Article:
10. fourstringbliss

    fourstringbliss Supporting Member

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    So, would I be looking at something like this?

    [​IMG]

    All the way forward is just neck. 2nd position is full neck and bridge through a resistor. 3rd position is full neck and bridge. Positions 4 and 5 would be full bridge and neck through resistors. 6th position would be just bridge. all leads connect to one wire that would go to the volume pot.
  11. RobbieK

    RobbieK

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    Sorry mate, yeah I've been away.

    [​IMG]

    OK, this is the sort of thing I had in mind. The switch is drawn as a rotary switch viewed from the bottom. So full anti-clockwise has the bridge solo, in the third position, both coils on full, and fully clockwise is the neck pickup solo. IOW, positions 1,3 and 5 are just as a normal three-way pickup selector switch is.

    As you can see, positions 2 and 4 have one coil on full plus the other coil summed through a series resistor. This is pretty much how an mn blend pot (with the earth not connected) works.

    To choose resistors, either temporarily wire an mn pot, find the blend you like, then disconnect and measure with a multimeter. Or temp wire a 100k linear pot instead of the resistor and tweak till it floats your boat, then disconnect, measure.

    I just noticed you've bought a 6 pos switch. No matter, the concept is obviously adaptable for the extra position. You just have to choose another blend and measure...
  12. JustForSport

    JustForSport

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    Maybe a different (resistance) value blend pot will work better.
    A volume pot that is the wrong value for the setup will act more like a switch than a gradual taper.
    Maybe someone here can suggest a better one if more is known about your bass- types of pickups, existing pot values, etc.
  13. fourstringbliss

    fourstringbliss Supporting Member

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    Excellent! Super easy switch to put together. I might search around for a 5 position switch, but all the 5 position switches I could find were all 4 pole and I'm concerned they might not fit in my control cavity. I might just leave the 6th position empty for a kill switch setting.

    I'm using a 500k blend as it is, so 50% blend would theoretically be 250k, right? Maybe a 100k resistor would be that place where one pickup is just starting to be loaded by the other pickup coming in? I could try and fiddle with a pot to find the "right spot" but that sound is going to change depending on what I plug my bass into. I might just get a couple of 100k, 150k, 200k, and 250k resistors and plug-n-play to find the right ones. I could wire up the switch except for the resistors and then hook a pair of resistors in to see how they sound.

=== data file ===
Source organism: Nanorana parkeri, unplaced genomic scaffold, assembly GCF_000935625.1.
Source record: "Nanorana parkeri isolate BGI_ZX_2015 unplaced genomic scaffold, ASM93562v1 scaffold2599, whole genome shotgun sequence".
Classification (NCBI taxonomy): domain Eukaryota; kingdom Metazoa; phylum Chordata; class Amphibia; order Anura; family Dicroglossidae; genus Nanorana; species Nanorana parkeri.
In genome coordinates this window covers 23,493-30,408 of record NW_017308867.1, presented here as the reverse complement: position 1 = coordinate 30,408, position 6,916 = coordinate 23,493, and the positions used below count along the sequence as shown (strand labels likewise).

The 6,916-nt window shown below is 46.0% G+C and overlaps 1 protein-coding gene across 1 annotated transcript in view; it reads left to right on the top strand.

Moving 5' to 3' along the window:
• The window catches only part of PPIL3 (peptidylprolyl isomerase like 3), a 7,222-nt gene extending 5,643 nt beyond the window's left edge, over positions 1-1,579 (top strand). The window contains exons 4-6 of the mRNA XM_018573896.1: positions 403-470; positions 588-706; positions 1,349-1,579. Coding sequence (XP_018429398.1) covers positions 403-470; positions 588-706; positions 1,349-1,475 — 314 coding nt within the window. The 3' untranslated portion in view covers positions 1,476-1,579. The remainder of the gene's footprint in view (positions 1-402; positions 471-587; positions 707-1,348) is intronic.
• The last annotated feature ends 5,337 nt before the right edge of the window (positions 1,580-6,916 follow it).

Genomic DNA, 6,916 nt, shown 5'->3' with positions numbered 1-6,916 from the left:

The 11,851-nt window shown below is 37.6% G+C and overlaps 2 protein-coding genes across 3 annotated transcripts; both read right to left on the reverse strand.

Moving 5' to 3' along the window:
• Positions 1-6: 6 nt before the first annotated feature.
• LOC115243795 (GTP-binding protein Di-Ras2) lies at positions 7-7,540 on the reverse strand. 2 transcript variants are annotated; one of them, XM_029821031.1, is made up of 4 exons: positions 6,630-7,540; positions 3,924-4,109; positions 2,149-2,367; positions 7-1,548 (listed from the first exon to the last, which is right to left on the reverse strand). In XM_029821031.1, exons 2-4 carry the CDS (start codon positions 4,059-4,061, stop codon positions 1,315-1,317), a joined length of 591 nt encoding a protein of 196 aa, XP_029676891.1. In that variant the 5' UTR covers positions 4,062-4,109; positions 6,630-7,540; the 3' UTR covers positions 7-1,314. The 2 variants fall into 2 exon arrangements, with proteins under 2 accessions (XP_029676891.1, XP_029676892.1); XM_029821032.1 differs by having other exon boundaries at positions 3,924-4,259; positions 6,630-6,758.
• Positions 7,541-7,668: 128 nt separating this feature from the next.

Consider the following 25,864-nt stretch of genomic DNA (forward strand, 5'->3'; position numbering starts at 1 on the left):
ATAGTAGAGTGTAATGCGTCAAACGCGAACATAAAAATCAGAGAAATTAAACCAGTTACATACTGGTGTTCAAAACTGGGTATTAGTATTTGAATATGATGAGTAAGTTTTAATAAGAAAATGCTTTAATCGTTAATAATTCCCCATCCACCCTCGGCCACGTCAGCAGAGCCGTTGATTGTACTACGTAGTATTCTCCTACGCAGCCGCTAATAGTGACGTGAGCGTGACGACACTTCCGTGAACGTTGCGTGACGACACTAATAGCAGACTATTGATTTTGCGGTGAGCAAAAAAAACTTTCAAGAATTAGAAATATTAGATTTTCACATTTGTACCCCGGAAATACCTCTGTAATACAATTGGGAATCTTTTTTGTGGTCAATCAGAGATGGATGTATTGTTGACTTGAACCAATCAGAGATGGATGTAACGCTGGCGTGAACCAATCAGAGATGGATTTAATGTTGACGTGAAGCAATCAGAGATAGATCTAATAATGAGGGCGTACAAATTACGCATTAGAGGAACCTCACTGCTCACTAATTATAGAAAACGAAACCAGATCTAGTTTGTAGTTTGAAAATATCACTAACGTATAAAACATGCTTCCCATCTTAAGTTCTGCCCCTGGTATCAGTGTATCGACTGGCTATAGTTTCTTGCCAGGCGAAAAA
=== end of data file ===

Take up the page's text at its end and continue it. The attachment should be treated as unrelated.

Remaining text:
14. Jazz Ad

    Jazz Ad Mi la ré sol Gold Supporting Member

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    I don't understand how this would be more practical than a regular blend or a simple 3 position switch if it's your thing.
  15. fourstringbliss

    fourstringbliss Supporting Member

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    A blend pot always seems to act like a 3-way switch to my ears. I think this might give me 5 easily switchable, predictable sounds, rather than fiddling with a blend. Plus, I can factor in a kill switch on one of the settings.
  16. Wagz

    Wagz

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    One other thing to consider is that most standard 2-pole 6-position switches will disconnect in between positions. This will lead to popping if you move the switch while playing.

    If you're going to "set it and forget it", this won't be a problem.
  17. fourstringbliss

    fourstringbliss Supporting Member

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    The one I ordered is a make-before-break one, so there won't be a pop.
  18. Jazz Ad

    Jazz Ad Mi la ré sol Gold Supporting Member

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    My point being, if you don't head the difference with a blend you won't hear it with a switch.
  19. fourstringbliss

    fourstringbliss Supporting Member

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    Entirely possible. It's not that I don't hear it, I mainly don't like fiddling with it to get a particular sound. The lure of the blend switch for me is being able to quickly switch to particular predictable sounds. The idea of a kill switch aspect is growing on me too.
  20. BruceWane

    BruceWane

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    Before going to all this trouble, you might try ungrounding your blend pot, or replacing it with a "known good thing".

    There's been LOTS of discussion here regarding blend circuits because they often operate just as you describe yours.

    But if you read some of the past discussions here, you'll find that they can work much better - often at no cost (removing grounding from your existing blend pot) or at very low cost (replacing your existing blend pot with a $5.00 Bourns 500K M/N taper blend pot, ungrounded - this is the "known good thing").

    Like I said, lots of threads regarding this, but you can get all the information you need from this thread , and the thread linked within that one.